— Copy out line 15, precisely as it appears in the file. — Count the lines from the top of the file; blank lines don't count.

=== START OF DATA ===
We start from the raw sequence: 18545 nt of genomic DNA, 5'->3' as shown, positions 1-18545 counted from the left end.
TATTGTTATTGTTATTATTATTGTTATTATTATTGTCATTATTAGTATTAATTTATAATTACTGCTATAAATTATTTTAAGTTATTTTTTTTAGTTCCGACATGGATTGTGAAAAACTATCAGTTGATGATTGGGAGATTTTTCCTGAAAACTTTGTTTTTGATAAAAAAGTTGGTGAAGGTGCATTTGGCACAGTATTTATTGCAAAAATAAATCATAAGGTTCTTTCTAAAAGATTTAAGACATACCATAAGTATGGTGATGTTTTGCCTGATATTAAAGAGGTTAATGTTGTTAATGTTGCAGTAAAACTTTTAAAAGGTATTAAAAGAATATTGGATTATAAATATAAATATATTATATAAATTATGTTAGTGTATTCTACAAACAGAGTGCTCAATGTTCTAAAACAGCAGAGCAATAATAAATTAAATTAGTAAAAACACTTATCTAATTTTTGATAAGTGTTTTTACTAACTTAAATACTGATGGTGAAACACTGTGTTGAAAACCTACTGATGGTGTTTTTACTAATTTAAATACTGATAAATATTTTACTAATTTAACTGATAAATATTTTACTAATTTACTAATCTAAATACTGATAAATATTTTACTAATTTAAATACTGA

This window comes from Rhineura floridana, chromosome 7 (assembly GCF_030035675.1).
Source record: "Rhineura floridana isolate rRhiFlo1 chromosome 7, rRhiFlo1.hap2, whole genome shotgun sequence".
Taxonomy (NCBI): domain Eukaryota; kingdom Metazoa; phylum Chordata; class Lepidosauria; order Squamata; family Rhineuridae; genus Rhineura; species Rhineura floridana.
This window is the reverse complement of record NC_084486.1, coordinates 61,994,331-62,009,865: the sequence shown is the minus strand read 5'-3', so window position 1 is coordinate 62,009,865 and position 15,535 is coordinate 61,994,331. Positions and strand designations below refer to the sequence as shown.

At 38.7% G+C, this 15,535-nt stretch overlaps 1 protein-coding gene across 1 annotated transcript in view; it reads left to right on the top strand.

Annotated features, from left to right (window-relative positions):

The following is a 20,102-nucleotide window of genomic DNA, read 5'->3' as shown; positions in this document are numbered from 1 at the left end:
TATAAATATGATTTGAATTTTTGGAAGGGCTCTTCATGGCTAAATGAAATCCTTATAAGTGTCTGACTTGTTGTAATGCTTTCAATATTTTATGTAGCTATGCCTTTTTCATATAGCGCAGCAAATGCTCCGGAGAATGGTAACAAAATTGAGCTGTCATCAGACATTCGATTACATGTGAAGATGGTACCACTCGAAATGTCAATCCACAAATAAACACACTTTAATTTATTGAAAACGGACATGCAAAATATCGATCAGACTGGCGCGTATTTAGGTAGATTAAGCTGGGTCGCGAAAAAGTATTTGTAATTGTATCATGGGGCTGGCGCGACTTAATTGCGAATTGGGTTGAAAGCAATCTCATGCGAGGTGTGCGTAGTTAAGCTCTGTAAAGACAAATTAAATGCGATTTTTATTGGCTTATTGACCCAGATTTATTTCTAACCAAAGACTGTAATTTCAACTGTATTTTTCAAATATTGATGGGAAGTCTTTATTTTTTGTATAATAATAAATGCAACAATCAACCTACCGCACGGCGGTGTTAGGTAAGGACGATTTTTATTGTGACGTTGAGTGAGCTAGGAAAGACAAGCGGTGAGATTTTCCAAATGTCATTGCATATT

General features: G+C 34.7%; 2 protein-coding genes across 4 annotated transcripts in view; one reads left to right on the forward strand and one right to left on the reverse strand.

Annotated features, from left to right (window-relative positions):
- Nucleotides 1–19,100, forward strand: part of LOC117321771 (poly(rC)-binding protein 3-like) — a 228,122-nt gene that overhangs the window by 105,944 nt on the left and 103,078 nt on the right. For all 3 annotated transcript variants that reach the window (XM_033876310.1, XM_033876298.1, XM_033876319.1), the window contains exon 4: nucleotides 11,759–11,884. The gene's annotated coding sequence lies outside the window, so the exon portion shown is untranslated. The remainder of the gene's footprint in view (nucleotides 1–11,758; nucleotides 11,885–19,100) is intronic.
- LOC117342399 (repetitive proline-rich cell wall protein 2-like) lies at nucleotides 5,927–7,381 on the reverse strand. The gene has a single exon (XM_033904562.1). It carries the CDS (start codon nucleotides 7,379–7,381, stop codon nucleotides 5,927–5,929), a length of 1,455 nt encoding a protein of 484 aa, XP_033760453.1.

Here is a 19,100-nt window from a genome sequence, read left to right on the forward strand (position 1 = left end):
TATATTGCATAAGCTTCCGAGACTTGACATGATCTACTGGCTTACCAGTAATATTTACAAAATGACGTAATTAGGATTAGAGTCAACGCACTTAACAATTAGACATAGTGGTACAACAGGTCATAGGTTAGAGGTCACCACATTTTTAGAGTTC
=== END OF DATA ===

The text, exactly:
Here is a 19,100-nt window from a genome sequence, read left to right on the forward strand (position 1 = left end):